Traveling down a gravelly road in West Orange, New Jersey, an electric car sped by pedestrians, some clearly surprised by the vehicle's roomy interior. It travelled at twice the speed of the more conventional vehicles it overtook, stirring up dust that perhaps tickled the noses of the horses pulling carriages steadily along the street.
It was the early 1900s, and the driver of this particular car was Thomas Edison. While electric cars weren't a novelty in the neighborhood, most of them relied on heavy and cumbersome lead-acid batteries. Edison had outfitted his car with a new type of battery that he hoped would soon be powering vehicles throughout the country: a nickel-iron battery. Building on the work of the Swedish inventor Ernst Waldemar Jungner, who first patented a nickel-iron battery in 1899, Edison sought to refine the battery for use in automobiles.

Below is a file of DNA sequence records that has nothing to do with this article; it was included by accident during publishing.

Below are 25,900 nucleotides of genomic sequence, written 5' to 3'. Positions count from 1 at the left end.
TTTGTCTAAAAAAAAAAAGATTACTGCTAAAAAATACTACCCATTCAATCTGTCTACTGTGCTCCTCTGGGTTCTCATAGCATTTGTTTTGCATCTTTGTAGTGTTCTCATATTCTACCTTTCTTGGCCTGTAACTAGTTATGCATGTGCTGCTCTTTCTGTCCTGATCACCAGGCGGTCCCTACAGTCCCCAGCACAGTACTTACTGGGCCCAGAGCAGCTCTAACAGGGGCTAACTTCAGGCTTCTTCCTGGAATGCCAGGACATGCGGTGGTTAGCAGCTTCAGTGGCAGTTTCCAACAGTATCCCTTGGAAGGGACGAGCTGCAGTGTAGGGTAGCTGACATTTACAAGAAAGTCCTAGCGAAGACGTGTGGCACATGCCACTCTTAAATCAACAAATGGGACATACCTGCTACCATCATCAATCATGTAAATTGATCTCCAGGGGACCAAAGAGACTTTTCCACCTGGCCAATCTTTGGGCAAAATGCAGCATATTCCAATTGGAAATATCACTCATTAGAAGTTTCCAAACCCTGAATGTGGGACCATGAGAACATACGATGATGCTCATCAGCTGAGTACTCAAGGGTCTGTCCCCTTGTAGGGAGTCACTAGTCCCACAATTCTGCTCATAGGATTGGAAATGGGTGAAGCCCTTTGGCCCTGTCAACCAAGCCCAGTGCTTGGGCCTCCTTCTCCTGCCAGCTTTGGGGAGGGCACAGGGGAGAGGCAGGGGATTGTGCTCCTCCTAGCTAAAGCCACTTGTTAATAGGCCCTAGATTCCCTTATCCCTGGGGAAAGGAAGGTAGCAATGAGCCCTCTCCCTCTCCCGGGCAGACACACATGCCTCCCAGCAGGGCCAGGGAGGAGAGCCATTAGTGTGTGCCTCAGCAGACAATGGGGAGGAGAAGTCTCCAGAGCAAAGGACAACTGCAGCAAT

Edison claimed the nickel-iron battery was incredibly resilient, and could be charged twice as fast as lead-acid batteries. He even had a deal in place with Ford Motors to produce this purportedly more efficient electric vehicle.
But the nickel-iron battery did have some kinks to work out. It was larger than the more widely used lead-acid batteries, and more expensive. Also, when it was being charged, it would release hydrogen, which was considered a nuisance and could be dangerous.